RAF Reconnaissance Aircraft
Military photographic-reconnaissance (Airrecce) has come a very long way since its humble beginnings in the First World War.
Latest information and events
The credit for the first aerial exposures must go the Frenchman Gaspard Felix Tournachon, better known as Nadar. A highly competent photographer, he believed that a good camera fitted to a balloon would be a reliable means photographing the land. At this time, photographic plates had to be coated, exposed and developed on the spot, so Nader turned his balloon basket into a darkroom by covering it with a tent and all this was undertaken in the year 1858.
It took Nadar a further tens years of trial and error before he obtained a clearly exposed image of the centre of Paris from a balloon at 1.500 feet.
Air Reconnaissance in the Second World War
Glimpses of air reconnaissance dating back to the Second World War…
Legacy of the Great War
The Inter-War Years
Air Photo Interpretation
Photographic Reconnaissance D-Day
The crucial D-day predictions – all on the basis of air reconnaissance.
An army military photographer will capture everything, from candid soldiers to live action battlefield scenes, which goes on in the daily lives of the soldiers. But being an army military isn’t an opportunity everyone can enjoy as it requires exceptional skills and precise training.
The army needs workers in its public affair division. This is one area where standard documentation is required. The images developed here include everyday army life and service. The photographs are used for publicity of the military in civilian outlets or outlets of the military itself.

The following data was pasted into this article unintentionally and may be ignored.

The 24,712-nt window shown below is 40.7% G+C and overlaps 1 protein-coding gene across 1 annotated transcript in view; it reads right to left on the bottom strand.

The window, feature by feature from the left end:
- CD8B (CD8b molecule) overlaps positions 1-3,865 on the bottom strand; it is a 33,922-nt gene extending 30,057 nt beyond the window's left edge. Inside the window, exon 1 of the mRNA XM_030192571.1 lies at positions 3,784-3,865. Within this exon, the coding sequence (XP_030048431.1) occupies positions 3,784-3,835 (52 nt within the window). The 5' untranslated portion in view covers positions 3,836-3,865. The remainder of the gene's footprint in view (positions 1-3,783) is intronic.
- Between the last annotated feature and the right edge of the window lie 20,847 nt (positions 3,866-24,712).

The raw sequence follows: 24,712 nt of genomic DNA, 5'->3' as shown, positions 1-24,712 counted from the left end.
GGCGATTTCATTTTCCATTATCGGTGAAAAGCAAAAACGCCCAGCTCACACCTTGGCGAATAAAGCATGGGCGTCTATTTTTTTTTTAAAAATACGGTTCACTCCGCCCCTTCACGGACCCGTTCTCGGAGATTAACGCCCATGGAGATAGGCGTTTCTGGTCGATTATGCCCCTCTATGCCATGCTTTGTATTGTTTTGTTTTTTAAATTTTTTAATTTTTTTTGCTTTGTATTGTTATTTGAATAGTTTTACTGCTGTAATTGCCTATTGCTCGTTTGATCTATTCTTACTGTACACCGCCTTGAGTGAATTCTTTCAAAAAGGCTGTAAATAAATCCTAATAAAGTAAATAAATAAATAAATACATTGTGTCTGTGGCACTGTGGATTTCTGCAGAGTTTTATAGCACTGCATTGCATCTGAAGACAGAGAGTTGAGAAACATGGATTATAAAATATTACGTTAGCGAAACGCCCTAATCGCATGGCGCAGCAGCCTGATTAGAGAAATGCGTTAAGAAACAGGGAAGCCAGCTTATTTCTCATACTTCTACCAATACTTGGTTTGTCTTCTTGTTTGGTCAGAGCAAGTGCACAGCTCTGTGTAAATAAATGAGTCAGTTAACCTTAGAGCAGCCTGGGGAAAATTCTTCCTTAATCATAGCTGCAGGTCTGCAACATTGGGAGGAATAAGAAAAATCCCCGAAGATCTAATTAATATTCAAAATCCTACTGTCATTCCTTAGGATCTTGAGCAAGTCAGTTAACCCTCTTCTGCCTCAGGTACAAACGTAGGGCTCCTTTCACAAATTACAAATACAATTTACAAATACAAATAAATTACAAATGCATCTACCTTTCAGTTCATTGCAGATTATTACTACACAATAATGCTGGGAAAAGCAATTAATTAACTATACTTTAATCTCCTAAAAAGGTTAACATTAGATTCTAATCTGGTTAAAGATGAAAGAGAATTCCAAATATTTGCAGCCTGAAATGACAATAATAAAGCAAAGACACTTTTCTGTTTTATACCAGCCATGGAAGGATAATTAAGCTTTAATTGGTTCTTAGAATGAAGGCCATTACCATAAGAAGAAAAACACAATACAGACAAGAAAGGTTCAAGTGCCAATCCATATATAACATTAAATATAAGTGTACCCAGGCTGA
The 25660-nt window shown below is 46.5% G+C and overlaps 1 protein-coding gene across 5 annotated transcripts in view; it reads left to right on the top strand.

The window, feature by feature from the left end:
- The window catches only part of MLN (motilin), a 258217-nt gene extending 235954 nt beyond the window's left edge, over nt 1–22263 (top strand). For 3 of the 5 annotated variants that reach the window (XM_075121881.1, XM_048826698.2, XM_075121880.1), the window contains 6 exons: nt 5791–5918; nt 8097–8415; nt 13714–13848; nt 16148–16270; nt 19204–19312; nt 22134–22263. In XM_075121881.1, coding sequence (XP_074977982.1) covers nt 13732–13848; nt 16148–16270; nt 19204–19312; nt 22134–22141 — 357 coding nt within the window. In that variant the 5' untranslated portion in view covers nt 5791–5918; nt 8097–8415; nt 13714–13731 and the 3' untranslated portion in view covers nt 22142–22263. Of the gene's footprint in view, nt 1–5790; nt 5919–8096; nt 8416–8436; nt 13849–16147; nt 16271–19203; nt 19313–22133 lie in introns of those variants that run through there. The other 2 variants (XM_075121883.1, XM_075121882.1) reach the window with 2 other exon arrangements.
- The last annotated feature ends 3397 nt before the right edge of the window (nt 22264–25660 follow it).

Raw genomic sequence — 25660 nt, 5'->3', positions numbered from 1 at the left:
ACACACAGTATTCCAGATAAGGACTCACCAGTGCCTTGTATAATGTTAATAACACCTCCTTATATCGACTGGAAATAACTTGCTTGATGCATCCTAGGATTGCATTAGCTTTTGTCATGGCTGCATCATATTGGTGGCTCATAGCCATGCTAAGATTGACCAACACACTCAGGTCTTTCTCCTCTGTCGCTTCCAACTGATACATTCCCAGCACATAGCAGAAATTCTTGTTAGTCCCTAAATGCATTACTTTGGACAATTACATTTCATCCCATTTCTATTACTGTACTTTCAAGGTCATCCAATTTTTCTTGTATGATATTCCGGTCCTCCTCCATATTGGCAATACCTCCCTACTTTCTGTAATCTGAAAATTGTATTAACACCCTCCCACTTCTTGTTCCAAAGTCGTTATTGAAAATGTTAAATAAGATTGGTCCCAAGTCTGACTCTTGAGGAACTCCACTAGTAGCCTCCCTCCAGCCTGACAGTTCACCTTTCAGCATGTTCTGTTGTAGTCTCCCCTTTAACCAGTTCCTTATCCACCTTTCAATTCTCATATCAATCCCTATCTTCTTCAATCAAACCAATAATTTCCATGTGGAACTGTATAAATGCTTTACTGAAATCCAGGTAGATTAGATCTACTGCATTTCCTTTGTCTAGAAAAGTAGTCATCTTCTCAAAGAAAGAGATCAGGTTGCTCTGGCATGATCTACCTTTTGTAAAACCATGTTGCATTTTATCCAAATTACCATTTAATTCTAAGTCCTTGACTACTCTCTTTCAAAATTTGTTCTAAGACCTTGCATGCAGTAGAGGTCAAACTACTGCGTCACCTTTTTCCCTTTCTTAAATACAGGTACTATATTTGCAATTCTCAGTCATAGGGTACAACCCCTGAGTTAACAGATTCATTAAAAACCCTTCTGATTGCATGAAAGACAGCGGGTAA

To be placed in the public affairs division, you’ll need to pass the Armed Services Vocational Aptitude and Battery test with exception scores. An interest in journalism, communications and other subjects related to humanity is also recommended.
You will be placed in a base or a unit, but there’s no telling if it will be in a combat-specific or non-combat specific area. You will need to document events such as news conference or events through photographs close to the base.
The training that you receive will be of use when photographing a combat area. You’ll be ordered to photograph paratroopers, foot patrol units and supply missions in a combat area.
After enlisting, a 10-week basic training program will be assigned to you which will be followed by 12-week training in the job that you have enlisted for within the public affairs division.
Another photography post that the military has is that of a combat documentation and production specialist. The job demands photos of training and film production for military intelligence as well as programs for the base television.
As a combat documentation/production specialist, you’ll need to know how to operate still, studio as well as motion picture cameras. You’ll be asked to maintain said equipment also.
To become a combat documentation/production specialist, you’ll need to pass the Armed Services Vocational Aptitude Battery test with a score of 93 in the ASVAB Electronics category as well as a 91 in the ASVAB skilled category.
After serving in basic training, you’ll need to attend a 28 week of school and organised on-the-job training as a next step after becoming a combat documentation/production specialist. Motion picture, video and film and digital equipment training will be a part of the 28 weeks. Apart from video equipment, you’ll also receive training to handle sound recording equipment since training videos require sound.
While working as a photographer in the army, you’ll still be seen as a soldier first and foremost as in most combat situations; you’ll have to defend yourself as well as take photos.
Air reconnaissance has and will always be an essential aspect of critical military strategies. And more importantly, it is a field with a lot of scope. My interest and inquisitiveness in military aerial photography rose because of my dad – a veteran of the military. And there’s never going to be a turning back – I love discovering new aspects of this field. Challenging and fulfilling – that’s what my job is!
568 Payne Street
Lebanon, VA 24266